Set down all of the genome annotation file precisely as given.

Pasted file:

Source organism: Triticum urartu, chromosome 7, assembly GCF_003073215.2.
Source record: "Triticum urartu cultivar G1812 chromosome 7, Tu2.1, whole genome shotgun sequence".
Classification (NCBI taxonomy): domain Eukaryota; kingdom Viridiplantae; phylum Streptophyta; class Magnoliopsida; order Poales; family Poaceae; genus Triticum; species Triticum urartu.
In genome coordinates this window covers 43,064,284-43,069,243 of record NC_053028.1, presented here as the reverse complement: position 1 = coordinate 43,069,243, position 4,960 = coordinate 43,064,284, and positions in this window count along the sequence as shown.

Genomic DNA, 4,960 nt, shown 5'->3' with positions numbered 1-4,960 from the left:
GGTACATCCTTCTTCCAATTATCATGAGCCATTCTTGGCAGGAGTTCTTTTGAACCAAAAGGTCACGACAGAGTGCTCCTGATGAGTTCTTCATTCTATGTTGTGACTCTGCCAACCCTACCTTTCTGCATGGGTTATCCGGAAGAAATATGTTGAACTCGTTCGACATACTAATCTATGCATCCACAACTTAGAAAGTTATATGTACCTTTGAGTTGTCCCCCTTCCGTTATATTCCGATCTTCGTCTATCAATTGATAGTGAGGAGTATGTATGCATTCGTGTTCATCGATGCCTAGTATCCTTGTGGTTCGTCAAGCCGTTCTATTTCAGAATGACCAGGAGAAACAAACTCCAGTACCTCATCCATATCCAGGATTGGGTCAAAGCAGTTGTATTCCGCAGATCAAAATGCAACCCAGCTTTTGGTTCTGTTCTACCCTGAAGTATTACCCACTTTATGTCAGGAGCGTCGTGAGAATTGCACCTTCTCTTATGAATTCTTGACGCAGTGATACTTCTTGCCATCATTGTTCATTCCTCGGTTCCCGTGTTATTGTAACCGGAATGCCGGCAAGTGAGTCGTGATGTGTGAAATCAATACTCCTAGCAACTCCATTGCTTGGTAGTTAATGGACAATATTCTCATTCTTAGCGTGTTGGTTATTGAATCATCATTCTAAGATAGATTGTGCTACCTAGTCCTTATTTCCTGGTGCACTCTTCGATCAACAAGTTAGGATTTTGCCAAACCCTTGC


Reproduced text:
Source organism: Triticum urartu, chromosome 7, assembly GCF_003073215.2.
Source record: "Triticum urartu cultivar G1812 chromosome 7, Tu2.1, whole genome shotgun sequence".
Classification (NCBI taxonomy): domain Eukaryota; kingdom Viridiplantae; phylum Streptophyta; class Magnoliopsida; order Poales; family Poaceae; genus Triticum; species Triticum urartu.
In genome coordinates this window covers 43,064,284-43,069,243 of record NC_053028.1, presented here as the reverse complement: position 1 = coordinate 43,069,243, position 4,960 = coordinate 43,064,284, and positions in this window count along the sequence as shown.

Genomic DNA, 4,960 nt, shown 5'->3' with positions numbered 1-4,960 from the left:
GGTACATCCTTCTTCCAATTATCATGAGCCATTCTTGGCAGGAGTTCTTTTGAACCAAAAGGTCACGACAGAGTGCTCCTGATGAGTTCTTCATTCTATGTTGTGACTCTGCCAACCCTACCTTTCTGCATGGGTTATCCGGAAGAAATATGTTGAACTCGTTCGACATACTAATCTATGCATCCACAACTTAGAAAGTTATATGTACCTTTGAGTTGTCCCCCTTCCGTTATATTCCGATCTTCGTCTATCAATTGATAGTGAGGAGTATGTATGCATTCGTGTTCATCGATGCCTAGTATCCTTGTGGTTCGTCAAGCCGTTCTATTTCAGAATGACCAGGAGAAACAAACTCCAGTACCTCATCCATATCCAGGATTGGGTCAAAGCAGTTGTATTCCGCAGATCAAAATGCAACCCAGCTTTTGGTTCTGTTCTACCCTGAAGTATTACCCACTTTATGTCAGGAGCGTCGTGAGAATTGCACCTTCTCTTATGAATTCTTGACGCAGTGATACTTCTTGCCATCATTGTTCATTCCTCGGTTCCCGTGTTATTGTAACCGGAATGCCGGCAAGTGAGTCGTGATGTGTGAAATCAATACTCCTAGCAACTCCATTGCTTGGTAGTTAATGGACAATATTCTCATTCTTAGCGTGTTGGTTATTGAATCATCATTCTAAGATAGATTGTGCTACCTAGTCCTTATTTCCTGGTGCACTCTTCGATCAACAAGTTAGGATTTTGCCAAACCCTTGC